- Compare your cost to similar restaurants. Successful dining establishments with similar menus can help give you an idea if your prices are in the right ballpark.
- Try to promote menu items that are profitable. Educate your wait staff on which dishes to recommend most.
- Watch the freebies. Diners love bread baskets or chips on the table, but be sure you’re choosing a low-cost mix of items so they are not cutting too much into your profits.
- Be careful when buying in bulk. Although you can save money this way, some restaurant owners fall into the trap of buying too much of an ingredient, and it ends up spoiling.
POS Systems to the Rescue
Restaurant POS, inventory, and food costing software management platforms like Upserve can do all of the heavy math lifting for you. Upserve helps you manage your inventory, keep track of purchases, and calculate your food costs.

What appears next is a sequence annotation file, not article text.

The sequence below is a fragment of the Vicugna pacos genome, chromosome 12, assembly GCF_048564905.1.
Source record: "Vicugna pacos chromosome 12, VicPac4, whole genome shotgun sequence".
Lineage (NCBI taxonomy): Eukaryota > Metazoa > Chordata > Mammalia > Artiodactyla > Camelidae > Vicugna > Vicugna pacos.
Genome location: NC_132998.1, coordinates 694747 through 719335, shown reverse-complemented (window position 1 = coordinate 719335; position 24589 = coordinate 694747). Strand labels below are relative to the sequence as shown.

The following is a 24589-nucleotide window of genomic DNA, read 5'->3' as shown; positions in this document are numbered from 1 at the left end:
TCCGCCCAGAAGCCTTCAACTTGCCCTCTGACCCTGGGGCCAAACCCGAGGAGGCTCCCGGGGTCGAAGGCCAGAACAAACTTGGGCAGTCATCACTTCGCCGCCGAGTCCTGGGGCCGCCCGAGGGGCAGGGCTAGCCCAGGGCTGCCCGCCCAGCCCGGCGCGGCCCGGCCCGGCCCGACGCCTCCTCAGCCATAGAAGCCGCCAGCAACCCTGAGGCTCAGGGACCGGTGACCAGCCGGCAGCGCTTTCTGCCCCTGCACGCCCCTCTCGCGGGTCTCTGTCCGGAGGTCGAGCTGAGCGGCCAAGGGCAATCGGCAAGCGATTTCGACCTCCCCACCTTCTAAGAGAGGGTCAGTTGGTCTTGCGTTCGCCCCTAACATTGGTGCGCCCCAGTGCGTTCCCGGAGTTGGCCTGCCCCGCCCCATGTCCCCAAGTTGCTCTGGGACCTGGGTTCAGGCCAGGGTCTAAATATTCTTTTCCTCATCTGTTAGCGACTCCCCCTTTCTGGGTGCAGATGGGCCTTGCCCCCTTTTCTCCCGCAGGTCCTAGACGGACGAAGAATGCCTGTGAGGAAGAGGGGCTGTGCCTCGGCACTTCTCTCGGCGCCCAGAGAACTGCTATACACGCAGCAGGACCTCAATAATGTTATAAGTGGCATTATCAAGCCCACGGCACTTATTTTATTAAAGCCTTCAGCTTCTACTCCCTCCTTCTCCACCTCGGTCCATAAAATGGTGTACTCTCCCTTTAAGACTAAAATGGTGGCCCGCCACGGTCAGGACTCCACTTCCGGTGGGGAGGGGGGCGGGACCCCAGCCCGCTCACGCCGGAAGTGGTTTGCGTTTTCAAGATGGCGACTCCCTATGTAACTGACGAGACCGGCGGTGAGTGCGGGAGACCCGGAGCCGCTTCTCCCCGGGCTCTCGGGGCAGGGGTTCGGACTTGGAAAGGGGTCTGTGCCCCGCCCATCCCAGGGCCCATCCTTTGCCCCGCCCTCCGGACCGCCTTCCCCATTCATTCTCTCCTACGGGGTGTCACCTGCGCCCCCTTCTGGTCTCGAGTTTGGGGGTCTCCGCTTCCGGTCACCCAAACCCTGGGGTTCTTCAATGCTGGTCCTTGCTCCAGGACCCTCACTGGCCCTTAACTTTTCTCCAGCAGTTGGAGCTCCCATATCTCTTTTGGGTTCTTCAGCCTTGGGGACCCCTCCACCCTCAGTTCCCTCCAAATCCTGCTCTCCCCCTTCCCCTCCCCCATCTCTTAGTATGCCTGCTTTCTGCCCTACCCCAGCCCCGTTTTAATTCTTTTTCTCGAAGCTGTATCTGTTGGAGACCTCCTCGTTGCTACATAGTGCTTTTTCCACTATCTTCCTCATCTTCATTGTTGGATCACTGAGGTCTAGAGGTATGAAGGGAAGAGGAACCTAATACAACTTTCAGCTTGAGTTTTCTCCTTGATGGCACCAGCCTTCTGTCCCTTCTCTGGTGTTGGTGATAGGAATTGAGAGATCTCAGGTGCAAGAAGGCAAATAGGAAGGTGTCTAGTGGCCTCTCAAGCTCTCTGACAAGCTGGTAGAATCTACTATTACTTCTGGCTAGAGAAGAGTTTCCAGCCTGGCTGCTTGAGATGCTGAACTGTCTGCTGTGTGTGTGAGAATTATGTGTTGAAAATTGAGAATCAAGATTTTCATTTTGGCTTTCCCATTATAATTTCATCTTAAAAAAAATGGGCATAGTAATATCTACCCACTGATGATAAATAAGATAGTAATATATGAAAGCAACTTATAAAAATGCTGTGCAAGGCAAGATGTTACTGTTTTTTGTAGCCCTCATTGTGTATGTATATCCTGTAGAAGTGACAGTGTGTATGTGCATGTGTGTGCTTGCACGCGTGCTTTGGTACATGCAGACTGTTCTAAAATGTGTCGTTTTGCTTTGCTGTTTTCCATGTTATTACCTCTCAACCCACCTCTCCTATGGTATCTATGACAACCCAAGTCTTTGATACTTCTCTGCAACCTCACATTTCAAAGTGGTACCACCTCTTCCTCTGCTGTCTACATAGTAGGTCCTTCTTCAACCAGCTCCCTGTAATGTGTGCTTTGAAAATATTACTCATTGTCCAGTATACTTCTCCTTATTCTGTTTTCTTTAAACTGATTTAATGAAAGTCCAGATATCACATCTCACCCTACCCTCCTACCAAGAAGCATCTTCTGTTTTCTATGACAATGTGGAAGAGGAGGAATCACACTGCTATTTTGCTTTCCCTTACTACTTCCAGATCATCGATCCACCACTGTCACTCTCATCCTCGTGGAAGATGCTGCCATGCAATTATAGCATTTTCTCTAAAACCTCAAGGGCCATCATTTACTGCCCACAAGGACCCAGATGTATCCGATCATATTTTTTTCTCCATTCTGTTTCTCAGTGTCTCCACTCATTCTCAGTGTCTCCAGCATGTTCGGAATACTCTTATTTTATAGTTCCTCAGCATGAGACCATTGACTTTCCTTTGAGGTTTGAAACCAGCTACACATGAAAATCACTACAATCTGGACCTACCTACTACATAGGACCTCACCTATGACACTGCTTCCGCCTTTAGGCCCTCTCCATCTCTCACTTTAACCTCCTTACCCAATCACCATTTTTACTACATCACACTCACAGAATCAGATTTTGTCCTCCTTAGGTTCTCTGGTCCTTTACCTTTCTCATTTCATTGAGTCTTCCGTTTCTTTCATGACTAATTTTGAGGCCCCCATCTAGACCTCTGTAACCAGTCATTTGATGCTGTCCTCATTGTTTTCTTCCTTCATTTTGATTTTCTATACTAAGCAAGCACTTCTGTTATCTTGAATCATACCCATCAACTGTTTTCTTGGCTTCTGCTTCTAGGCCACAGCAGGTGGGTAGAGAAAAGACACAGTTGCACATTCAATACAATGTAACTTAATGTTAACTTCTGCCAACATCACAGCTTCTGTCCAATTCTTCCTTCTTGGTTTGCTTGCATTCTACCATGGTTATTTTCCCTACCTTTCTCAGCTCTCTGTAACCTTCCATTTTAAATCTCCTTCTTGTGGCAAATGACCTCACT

And don’t forget – your restaurant food cost is just one part of your business calculation. You’ll also have to factor in your rent, utilities, labor cost, and other expenses when deciding on how to price your menu.
By making food cost calculations a part of your recipe for success, you can ensure that your restaurant will thrive and profit for years to come.